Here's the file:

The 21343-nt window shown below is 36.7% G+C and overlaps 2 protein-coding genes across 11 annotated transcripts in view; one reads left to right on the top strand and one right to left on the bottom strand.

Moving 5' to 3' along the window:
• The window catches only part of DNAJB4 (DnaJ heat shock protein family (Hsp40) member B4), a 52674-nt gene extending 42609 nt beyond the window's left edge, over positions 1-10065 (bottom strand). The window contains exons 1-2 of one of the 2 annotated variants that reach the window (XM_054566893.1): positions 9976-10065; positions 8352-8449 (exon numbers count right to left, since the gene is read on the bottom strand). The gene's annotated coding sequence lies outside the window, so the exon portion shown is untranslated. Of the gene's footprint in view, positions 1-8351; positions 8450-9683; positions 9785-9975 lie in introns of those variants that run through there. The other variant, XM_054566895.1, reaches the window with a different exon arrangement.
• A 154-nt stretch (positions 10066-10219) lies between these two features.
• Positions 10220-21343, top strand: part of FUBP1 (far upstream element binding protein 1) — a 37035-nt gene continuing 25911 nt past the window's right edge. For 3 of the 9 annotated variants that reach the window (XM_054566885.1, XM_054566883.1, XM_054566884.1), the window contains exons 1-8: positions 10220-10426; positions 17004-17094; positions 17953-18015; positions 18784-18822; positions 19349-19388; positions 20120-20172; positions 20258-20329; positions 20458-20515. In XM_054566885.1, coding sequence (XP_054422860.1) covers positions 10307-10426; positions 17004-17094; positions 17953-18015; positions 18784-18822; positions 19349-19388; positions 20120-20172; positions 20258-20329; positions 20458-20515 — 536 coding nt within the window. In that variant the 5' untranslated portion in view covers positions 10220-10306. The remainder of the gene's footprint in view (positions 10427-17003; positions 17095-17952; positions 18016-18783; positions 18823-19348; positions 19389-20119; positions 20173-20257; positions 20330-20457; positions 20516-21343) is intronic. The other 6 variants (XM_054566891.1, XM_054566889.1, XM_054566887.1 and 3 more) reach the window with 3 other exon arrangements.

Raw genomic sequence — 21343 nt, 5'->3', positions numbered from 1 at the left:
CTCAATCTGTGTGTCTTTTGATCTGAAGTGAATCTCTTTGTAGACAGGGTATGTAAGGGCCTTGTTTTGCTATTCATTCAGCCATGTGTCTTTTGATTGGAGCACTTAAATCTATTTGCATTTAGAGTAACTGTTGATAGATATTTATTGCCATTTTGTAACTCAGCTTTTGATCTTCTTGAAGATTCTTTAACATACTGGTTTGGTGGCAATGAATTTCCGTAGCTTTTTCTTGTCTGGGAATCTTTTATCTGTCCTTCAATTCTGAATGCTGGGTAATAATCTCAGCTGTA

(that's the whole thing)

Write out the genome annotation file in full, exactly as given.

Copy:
The 21343-nt window shown below is 36.7% G+C and overlaps 2 protein-coding genes across 11 annotated transcripts in view; one reads left to right on the top strand and one right to left on the bottom strand.

Moving 5' to 3' along the window:
• The window catches only part of DNAJB4 (DnaJ heat shock protein family (Hsp40) member B4), a 52674-nt gene extending 42609 nt beyond the window's left edge, over positions 1-10065 (bottom strand). The window contains exons 1-2 of one of the 2 annotated variants that reach the window (XM_054566893.1): positions 9976-10065; positions 8352-8449 (exon numbers count right to left, since the gene is read on the bottom strand). The gene's annotated coding sequence lies outside the window, so the exon portion shown is untranslated. Of the gene's footprint in view, positions 1-8351; positions 8450-9683; positions 9785-9975 lie in introns of those variants that run through there. The other variant, XM_054566895.1, reaches the window with a different exon arrangement.
• A 154-nt stretch (positions 10066-10219) lies between these two features.
• Positions 10220-21343, top strand: part of FUBP1 (far upstream element binding protein 1) — a 37035-nt gene continuing 25911 nt past the window's right edge. For 3 of the 9 annotated variants that reach the window (XM_054566885.1, XM_054566883.1, XM_054566884.1), the window contains exons 1-8: positions 10220-10426; positions 17004-17094; positions 17953-18015; positions 18784-18822; positions 19349-19388; positions 20120-20172; positions 20258-20329; positions 20458-20515. In XM_054566885.1, coding sequence (XP_054422860.1) covers positions 10307-10426; positions 17004-17094; positions 17953-18015; positions 18784-18822; positions 19349-19388; positions 20120-20172; positions 20258-20329; positions 20458-20515 — 536 coding nt within the window. In that variant the 5' untranslated portion in view covers positions 10220-10306. The remainder of the gene's footprint in view (positions 10427-17003; positions 17095-17952; positions 18016-18783; positions 18823-19348; positions 19389-20119; positions 20173-20257; positions 20330-20457; positions 20516-21343) is intronic. The other 6 variants (XM_054566891.1, XM_054566889.1, XM_054566887.1 and 3 more) reach the window with 3 other exon arrangements.

Raw genomic sequence — 21343 nt, 5'->3', positions numbered from 1 at the left:
CTCAATCTGTGTGTCTTTTGATCTGAAGTGAATCTCTTTGTAGACAGGGTATGTAAGGGCCTTGTTTTGCTATTCATTCAGCCATGTGTCTTTTGATTGGAGCACTTAAATCTATTTGCATTTAGAGTAACTGTTGATAGATATTTATTGCCATTTTGTAACTCAGCTTTTGATCTTCTTGAAGATTCTTTAACATACTGGTTTGGTGGCAATGAATTTCCGTAGCTTTTTCTTGTCTGGGAATCTTTTATCTGTCCTTCAATTCTGAATGCTGGGTAATAATCTCAGCTGTA